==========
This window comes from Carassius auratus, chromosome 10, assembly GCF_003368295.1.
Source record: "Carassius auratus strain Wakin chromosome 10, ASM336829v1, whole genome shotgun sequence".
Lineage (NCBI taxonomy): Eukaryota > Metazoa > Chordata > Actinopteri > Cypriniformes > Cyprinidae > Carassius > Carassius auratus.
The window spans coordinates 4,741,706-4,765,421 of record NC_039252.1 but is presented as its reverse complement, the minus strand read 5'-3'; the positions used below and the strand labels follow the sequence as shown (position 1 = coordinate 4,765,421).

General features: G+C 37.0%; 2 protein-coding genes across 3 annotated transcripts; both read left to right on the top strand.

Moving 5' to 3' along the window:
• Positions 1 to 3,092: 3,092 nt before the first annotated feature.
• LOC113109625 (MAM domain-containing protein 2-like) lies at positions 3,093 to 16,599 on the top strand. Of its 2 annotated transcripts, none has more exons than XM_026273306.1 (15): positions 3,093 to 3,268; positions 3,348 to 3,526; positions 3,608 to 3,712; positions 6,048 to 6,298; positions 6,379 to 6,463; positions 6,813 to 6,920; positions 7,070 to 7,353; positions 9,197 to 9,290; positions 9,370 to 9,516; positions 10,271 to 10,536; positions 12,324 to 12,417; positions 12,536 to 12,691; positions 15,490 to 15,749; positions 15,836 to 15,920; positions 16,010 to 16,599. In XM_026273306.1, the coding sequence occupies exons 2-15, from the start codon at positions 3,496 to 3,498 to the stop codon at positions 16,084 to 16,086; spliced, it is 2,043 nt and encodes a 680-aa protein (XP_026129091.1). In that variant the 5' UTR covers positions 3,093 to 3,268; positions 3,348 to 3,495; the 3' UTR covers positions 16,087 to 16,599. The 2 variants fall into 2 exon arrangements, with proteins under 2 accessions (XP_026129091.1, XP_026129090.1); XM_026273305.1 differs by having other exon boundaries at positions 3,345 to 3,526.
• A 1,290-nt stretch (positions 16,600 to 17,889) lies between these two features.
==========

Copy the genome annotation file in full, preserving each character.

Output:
This window comes from Carassius auratus, chromosome 10, assembly GCF_003368295.1.
Source record: "Carassius auratus strain Wakin chromosome 10, ASM336829v1, whole genome shotgun sequence".
Lineage (NCBI taxonomy): Eukaryota > Metazoa > Chordata > Actinopteri > Cypriniformes > Cyprinidae > Carassius > Carassius auratus.
The window spans coordinates 4,741,706-4,765,421 of record NC_039252.1 but is presented as its reverse complement, the minus strand read 5'-3'; the positions used below and the strand labels follow the sequence as shown (position 1 = coordinate 4,765,421).

General features: G+C 37.0%; 2 protein-coding genes across 3 annotated transcripts; both read left to right on the top strand.

Moving 5' to 3' along the window:
• Positions 1 to 3,092: 3,092 nt before the first annotated feature.
• LOC113109625 (MAM domain-containing protein 2-like) lies at positions 3,093 to 16,599 on the top strand. Of its 2 annotated transcripts, none has more exons than XM_026273306.1 (15): positions 3,093 to 3,268; positions 3,348 to 3,526; positions 3,608 to 3,712; positions 6,048 to 6,298; positions 6,379 to 6,463; positions 6,813 to 6,920; positions 7,070 to 7,353; positions 9,197 to 9,290; positions 9,370 to 9,516; positions 10,271 to 10,536; positions 12,324 to 12,417; positions 12,536 to 12,691; positions 15,490 to 15,749; positions 15,836 to 15,920; positions 16,010 to 16,599. In XM_026273306.1, the coding sequence occupies exons 2-15, from the start codon at positions 3,496 to 3,498 to the stop codon at positions 16,084 to 16,086; spliced, it is 2,043 nt and encodes a 680-aa protein (XP_026129091.1). In that variant the 5' UTR covers positions 3,093 to 3,268; positions 3,348 to 3,495; the 3' UTR covers positions 16,087 to 16,599. The 2 variants fall into 2 exon arrangements, with proteins under 2 accessions (XP_026129091.1, XP_026129090.1); XM_026273305.1 differs by having other exon boundaries at positions 3,345 to 3,526.
• A 1,290-nt stretch (positions 16,600 to 17,889) lies between these two features.